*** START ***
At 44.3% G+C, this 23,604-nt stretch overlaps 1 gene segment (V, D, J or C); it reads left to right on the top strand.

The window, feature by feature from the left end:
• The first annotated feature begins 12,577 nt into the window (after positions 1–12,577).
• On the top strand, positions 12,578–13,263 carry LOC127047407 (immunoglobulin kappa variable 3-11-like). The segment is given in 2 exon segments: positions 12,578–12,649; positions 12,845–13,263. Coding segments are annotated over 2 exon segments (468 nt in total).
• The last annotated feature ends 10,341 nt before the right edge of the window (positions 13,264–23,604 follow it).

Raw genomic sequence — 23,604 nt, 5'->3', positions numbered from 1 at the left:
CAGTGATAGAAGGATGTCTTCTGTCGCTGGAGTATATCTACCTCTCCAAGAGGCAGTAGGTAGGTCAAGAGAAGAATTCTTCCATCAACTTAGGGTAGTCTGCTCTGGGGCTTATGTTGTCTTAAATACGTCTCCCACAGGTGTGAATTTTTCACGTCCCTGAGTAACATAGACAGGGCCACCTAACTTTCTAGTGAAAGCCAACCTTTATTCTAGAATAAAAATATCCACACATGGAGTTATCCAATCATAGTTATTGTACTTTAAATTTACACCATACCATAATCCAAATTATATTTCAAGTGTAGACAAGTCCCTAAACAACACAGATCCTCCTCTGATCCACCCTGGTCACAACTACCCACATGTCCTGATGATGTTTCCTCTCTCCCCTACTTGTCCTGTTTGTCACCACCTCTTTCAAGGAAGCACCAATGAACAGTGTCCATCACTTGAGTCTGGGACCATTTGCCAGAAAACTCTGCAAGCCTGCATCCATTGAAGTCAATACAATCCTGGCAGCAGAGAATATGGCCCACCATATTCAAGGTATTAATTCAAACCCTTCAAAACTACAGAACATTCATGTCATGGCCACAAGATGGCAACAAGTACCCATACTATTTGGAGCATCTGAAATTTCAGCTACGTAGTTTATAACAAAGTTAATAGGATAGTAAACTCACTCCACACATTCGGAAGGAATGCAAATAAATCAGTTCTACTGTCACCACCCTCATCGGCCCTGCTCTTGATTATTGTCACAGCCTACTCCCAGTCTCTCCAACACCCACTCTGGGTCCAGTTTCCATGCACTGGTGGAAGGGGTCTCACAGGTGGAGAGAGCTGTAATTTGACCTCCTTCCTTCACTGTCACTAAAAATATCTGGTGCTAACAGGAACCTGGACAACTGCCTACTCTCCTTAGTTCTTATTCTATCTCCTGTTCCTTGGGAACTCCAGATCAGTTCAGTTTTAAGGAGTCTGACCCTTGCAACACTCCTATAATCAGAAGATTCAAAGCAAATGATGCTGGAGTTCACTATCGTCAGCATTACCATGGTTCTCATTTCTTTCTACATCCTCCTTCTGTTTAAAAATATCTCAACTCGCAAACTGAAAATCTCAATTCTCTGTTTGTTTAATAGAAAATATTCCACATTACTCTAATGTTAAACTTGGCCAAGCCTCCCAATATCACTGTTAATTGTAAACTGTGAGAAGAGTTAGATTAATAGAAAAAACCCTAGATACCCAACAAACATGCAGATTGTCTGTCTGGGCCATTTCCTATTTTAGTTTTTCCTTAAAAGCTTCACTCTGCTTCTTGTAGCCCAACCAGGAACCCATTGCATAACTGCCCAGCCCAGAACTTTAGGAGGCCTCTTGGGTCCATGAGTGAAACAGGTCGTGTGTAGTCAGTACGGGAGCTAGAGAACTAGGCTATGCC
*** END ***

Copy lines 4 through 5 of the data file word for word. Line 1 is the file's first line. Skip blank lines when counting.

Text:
• On the top strand, positions 12,578–13,263 carry LOC127047407 (immunoglobulin kappa variable 3-11-like). The segment is given in 2 exon segments: positions 12,578–12,649; positions 12,845–13,263. Coding segments are annotated over 2 exon segments (468 nt in total).
• The last annotated feature ends 10,341 nt before the right edge of the window (positions 13,264–23,604 follow it).